We need to figure out the anatomy of what they're what they're telling us, what their functional signals might be. And we need to put this together with information about behavior of our living relatives and genetics and evidence of our own behavior and so forth, to put together a picture of our evolutionary past. And that's why the work of the foundation is so important, because it funds all of these aspects of the endeavors that led us to where we are in terms of our knowledge now. Now, Australopithecus isn't just a skull.

This collection of up to eight or nine species, depending on which one of you which one of us you ask on any particular day. But there are multiple different species. But all of them, when you look at this Australopithecus here in the middle compared to a chimpanzee in a human, you look and you see there's no big brain like you see on the human here. But you also don't have the big projecting canines like you see in an ape. But what's really distinctive about all of these species is they have these huge faces and teeth and jaws and this really intensive adaptation for eating not just fruits like the chimpanzee, but whatever they ran across on the environment.

And so this sort of intensive chewing adaptation thank you is really what marks this species. But what we it doesn't look particularly humanlike. What was really distinctive about Australopithecus is the way that they moved around the world.

And this is really what is most notable about telling us that these are, in fact, our fossil relatives. From the neck down, we stand up and walk around on two feet in a way that no other species on earth has ever done. And we can see Lucy over here on the right, sort of the poster child for human evolution. Her skeleton, in all intents and purposes, is very much like our own or some of our more recent fossil relatives, like the members of the genus Homo.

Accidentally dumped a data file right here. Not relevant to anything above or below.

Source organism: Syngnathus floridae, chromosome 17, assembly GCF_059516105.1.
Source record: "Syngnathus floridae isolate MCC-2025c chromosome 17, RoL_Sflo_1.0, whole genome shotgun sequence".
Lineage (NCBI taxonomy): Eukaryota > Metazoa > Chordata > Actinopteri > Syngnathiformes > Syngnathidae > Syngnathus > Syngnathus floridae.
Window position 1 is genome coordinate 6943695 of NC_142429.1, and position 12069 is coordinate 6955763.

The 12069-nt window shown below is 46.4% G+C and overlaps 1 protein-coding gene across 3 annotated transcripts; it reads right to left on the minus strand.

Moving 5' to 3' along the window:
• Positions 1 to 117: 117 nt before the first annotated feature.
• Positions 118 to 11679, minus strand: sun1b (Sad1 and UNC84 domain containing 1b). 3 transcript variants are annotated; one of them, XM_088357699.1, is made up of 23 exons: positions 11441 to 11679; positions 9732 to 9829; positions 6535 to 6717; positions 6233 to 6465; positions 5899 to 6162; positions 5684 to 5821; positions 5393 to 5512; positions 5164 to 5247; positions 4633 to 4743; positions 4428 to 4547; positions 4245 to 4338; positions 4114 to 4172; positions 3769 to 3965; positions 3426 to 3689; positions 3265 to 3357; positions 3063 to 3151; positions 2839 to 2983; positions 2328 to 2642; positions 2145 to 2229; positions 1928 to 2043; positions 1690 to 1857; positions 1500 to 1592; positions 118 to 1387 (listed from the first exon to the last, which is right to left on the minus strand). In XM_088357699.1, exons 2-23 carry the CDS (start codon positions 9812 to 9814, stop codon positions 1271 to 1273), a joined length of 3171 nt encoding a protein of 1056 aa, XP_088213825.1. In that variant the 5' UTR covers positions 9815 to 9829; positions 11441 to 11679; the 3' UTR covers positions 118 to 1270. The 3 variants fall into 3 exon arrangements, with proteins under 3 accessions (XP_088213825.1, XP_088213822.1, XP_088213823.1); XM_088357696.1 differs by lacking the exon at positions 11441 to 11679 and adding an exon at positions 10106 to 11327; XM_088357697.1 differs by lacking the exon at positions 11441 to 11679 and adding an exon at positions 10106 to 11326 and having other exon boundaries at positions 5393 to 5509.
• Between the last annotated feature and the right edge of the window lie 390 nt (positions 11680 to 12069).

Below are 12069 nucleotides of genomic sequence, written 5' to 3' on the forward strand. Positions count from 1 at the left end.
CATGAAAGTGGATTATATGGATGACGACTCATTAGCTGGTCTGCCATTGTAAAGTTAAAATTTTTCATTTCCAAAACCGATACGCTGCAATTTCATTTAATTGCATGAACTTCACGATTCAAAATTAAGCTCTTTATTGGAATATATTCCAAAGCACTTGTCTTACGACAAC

So it's walking upright on two feet. That's really distinctive about even Australopithecus. And just in case you think there aren't many fossils, these are now some of the associated skeletons that we have, along with many, many, many, many other isolated bones and teeth from which we can extract information about our past. So Australopithecus being bipedal, I won't say what to many of the details here is seen in, for example, the knee.

This is a thigh bone we are not need. So when we stand on one foot our feet, the center of gravity is right of our foot and we can walk without falling over. We have a pelvis that's rearranged that we see in Australopithecus to enable the muscles to balance us from side to side. When we walk around on one foot at a time. We have spines of Australopithecus vertebral columns that share the segmentation pattern, the curvatures that allow us to stand fully upright and would have allowed Australopithecus to do the same. We have evidence from the foot humans of the only primates that lack a grasping big toe.

And we have fossils that show us this. We justify it with arches in them that allow us to walk very effectively. And Australopithecus had this, too.